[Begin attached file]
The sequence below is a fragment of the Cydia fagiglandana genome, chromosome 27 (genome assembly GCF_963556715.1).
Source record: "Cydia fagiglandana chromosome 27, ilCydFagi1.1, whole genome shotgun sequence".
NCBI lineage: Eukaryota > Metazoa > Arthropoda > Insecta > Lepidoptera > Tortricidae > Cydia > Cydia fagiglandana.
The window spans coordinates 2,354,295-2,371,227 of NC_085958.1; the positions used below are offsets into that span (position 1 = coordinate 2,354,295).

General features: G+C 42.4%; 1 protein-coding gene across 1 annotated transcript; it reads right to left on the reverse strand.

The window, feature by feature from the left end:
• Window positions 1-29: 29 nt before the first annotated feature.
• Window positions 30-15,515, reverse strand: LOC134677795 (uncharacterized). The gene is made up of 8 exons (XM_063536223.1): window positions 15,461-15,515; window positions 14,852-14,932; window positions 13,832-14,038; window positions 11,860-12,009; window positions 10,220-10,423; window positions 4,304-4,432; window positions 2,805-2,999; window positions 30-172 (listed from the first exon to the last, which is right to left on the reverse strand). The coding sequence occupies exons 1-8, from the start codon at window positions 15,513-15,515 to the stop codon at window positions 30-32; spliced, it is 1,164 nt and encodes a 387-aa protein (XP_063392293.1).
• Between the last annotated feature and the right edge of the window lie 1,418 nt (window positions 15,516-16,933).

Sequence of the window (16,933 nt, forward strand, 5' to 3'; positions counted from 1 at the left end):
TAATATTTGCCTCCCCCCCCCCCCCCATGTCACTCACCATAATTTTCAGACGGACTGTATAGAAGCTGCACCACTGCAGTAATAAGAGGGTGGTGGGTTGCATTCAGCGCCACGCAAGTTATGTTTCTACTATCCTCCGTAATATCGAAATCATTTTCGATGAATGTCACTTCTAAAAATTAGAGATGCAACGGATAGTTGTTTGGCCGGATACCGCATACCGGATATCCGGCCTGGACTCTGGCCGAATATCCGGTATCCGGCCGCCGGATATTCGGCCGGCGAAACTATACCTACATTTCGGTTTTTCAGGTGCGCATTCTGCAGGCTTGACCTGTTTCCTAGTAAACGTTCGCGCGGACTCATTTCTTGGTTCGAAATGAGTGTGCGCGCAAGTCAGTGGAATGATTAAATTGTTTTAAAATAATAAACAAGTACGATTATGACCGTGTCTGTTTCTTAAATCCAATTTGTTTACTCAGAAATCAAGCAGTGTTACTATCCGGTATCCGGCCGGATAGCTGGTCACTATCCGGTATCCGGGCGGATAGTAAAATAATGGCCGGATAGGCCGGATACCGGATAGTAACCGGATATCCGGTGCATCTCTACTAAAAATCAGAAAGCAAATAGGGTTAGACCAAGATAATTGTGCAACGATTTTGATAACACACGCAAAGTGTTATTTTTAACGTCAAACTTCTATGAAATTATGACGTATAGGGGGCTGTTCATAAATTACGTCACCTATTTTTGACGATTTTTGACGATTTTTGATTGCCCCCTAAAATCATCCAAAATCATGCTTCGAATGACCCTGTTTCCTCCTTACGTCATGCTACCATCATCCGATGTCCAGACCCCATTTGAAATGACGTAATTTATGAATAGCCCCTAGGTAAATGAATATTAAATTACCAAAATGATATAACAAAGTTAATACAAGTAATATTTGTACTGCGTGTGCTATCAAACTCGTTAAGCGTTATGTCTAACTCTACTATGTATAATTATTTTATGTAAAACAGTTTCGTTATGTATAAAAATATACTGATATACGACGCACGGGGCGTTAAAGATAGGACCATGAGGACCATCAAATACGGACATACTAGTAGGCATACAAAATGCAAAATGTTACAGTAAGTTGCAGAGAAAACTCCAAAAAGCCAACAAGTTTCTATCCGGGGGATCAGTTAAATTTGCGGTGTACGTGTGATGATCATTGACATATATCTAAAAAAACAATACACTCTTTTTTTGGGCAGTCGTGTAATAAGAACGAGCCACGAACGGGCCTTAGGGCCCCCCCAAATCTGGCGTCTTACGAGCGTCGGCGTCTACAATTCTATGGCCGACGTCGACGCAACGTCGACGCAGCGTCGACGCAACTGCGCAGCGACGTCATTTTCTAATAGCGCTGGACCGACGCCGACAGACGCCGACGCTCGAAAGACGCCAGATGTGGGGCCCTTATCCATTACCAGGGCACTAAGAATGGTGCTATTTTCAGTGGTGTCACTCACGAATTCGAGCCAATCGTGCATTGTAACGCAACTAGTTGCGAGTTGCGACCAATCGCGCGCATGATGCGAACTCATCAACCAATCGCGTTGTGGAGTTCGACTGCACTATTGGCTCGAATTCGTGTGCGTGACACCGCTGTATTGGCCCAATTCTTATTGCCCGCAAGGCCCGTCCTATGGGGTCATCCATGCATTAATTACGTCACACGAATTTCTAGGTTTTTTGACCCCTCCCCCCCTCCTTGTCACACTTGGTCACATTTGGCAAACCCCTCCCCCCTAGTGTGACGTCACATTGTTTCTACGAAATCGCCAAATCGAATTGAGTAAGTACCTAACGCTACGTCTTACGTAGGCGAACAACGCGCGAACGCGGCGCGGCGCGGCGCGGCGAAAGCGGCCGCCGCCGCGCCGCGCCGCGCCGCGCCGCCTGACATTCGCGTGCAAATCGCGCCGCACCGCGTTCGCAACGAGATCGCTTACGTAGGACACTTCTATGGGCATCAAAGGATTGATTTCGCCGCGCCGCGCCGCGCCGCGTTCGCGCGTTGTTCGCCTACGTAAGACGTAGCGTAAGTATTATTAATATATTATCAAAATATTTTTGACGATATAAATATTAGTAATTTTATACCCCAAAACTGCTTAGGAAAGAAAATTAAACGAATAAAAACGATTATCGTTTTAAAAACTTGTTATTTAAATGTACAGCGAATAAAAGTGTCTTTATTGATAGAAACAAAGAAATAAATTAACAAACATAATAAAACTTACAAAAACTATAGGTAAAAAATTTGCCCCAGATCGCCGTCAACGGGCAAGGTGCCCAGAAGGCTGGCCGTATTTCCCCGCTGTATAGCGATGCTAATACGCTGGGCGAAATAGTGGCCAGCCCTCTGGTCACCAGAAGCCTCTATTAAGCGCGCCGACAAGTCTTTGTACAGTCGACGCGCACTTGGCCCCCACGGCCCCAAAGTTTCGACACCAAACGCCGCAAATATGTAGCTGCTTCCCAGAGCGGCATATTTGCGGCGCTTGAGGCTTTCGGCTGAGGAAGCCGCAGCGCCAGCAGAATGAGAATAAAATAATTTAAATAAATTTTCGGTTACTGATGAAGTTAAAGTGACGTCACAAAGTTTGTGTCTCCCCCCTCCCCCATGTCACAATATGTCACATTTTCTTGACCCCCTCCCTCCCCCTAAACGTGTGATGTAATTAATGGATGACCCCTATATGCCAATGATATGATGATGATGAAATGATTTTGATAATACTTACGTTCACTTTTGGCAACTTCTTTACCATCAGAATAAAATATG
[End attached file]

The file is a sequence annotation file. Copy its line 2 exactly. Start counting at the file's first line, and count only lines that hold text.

Source record: "Cydia fagiglandana chromosome 27, ilCydFagi1.1, whole genome shotgun sequence".